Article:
The post-conflict beauty schools

via the New York Times

Recently, I have noticed a curious trend: the proliferation of post-conflict beauty schools.

I first heard about it from my boss, who described how the UNDP ran a program that trained hundreds and hundreds of Kosovar Albanian women –that is, way too many– to be hairdressers in the early and mid 2000’s.

And then I heard about the IRC  training beauticians in Chechnya.

And then the Kabul Beauty School (pictured above).

And just today, reading ‘Child Soldiers: Think Again,’ I stopped on this line and chuckled:

In Liberia, for example, too many ex-combatants were educated as carpenters and hairdressers.

How many post-conflict beauty schools are there? And why is hairdressing/cosmetology picked as a profession to train vulnerable populations in? I wonder how the decision-making works here, be it with the UN or NGOs, and how much local input there is.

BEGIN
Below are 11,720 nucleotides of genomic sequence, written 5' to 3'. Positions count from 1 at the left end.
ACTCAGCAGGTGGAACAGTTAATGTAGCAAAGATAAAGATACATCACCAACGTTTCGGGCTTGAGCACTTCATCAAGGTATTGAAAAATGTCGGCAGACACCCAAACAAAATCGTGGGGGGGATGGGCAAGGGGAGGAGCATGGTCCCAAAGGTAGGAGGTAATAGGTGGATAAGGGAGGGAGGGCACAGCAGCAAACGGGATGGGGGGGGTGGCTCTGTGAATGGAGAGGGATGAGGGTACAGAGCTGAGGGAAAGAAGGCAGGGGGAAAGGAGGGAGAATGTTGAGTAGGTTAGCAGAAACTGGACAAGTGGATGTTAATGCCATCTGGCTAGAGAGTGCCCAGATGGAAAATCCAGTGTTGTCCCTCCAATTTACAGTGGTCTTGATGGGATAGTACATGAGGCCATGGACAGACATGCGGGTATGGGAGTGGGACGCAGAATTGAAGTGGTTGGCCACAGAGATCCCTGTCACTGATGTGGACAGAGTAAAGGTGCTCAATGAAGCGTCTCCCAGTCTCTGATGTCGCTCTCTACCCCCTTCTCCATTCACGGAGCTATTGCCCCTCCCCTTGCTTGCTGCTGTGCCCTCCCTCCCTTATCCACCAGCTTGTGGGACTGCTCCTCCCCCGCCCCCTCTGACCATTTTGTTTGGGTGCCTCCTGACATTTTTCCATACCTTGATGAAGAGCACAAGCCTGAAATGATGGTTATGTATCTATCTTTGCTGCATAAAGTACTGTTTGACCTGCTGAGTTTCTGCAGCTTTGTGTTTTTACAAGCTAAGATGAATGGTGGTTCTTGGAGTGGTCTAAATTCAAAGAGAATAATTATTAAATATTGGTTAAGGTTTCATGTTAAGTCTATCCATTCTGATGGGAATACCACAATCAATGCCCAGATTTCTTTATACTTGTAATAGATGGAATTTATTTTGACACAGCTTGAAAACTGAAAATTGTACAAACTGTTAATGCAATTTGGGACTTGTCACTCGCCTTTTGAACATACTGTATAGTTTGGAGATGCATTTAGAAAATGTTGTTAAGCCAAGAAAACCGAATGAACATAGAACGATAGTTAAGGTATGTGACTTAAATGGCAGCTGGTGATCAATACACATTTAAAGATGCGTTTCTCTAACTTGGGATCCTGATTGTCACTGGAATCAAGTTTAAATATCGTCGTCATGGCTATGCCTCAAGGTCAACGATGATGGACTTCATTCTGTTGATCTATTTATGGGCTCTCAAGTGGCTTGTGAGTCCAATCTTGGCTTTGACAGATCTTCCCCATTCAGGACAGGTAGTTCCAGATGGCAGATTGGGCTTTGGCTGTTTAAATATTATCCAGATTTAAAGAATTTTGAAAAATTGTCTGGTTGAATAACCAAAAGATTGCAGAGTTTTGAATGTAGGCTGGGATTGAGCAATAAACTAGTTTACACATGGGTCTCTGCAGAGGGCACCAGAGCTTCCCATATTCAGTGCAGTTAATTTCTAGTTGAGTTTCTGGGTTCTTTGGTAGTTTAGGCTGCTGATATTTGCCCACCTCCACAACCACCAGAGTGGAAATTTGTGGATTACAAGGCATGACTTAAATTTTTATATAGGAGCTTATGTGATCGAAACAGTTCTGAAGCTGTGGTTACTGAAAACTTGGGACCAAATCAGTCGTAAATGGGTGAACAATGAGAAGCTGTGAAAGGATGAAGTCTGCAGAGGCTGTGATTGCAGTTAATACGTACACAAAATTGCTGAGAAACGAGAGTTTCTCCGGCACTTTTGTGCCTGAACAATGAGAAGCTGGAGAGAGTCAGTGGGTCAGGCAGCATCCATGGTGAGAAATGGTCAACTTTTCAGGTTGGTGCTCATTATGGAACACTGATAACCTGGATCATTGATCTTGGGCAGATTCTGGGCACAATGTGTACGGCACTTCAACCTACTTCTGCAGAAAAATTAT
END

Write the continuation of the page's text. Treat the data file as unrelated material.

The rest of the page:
One thought on “The post-conflict beauty schools

  1. Economies of post conflict countries are poor employment generators and vulnerable populations will usually have a lower level of literacy or skill sets. Even if they have good skill sets, post-conflict economy may not be capable of generating the kind of employment that would allow them to support themselves.

    I’m thinking that its cheap and easy to train women in post conflict economies to become hairdressers because its one of the few things they are already familiar with, doesn’t require much education or even literacy and is a safe and acceptable vocation in countries that are more conservative and less hospitable for women.

    Hairdressing for women is also the kind of service that even the very poor are willing to patronize.

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